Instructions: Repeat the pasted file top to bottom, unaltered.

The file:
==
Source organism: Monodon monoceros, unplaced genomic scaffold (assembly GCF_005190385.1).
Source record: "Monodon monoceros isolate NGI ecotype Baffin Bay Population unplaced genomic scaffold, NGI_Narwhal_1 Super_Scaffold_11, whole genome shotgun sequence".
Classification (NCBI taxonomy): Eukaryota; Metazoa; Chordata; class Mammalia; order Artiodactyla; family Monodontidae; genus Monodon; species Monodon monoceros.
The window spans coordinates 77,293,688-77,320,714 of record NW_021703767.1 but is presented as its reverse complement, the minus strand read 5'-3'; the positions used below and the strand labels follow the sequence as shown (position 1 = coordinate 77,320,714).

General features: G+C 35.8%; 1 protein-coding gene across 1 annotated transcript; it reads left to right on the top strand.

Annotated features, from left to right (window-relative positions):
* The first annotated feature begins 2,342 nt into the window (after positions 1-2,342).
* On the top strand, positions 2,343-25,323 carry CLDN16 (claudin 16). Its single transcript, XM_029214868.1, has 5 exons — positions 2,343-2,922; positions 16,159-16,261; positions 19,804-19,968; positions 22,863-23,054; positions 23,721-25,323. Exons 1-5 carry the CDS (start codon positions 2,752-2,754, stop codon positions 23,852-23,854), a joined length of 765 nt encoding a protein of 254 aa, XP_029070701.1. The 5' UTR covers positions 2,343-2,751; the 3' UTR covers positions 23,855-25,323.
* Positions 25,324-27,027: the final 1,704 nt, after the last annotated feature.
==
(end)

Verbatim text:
Source organism: Monodon monoceros, unplaced genomic scaffold (assembly GCF_005190385.1).
Source record: "Monodon monoceros isolate NGI ecotype Baffin Bay Population unplaced genomic scaffold, NGI_Narwhal_1 Super_Scaffold_11, whole genome shotgun sequence".
Classification (NCBI taxonomy): Eukaryota; Metazoa; Chordata; class Mammalia; order Artiodactyla; family Monodontidae; genus Monodon; species Monodon monoceros.
The window spans coordinates 77,293,688-77,320,714 of record NW_021703767.1 but is presented as its reverse complement, the minus strand read 5'-3'; the positions used below and the strand labels follow the sequence as shown (position 1 = coordinate 77,320,714).

General features: G+C 35.8%; 1 protein-coding gene across 1 annotated transcript; it reads left to right on the top strand.

Annotated features, from left to right (window-relative positions):
* The first annotated feature begins 2,342 nt into the window (after positions 1-2,342).
* On the top strand, positions 2,343-25,323 carry CLDN16 (claudin 16). Its single transcript, XM_029214868.1, has 5 exons — positions 2,343-2,922; positions 16,159-16,261; positions 19,804-19,968; positions 22,863-23,054; positions 23,721-25,323. Exons 1-5 carry the CDS (start codon positions 2,752-2,754, stop codon positions 23,852-23,854), a joined length of 765 nt encoding a protein of 254 aa, XP_029070701.1. The 5' UTR covers positions 2,343-2,751; the 3' UTR covers positions 23,855-25,323.
* Positions 25,324-27,027: the final 1,704 nt, after the last annotated feature.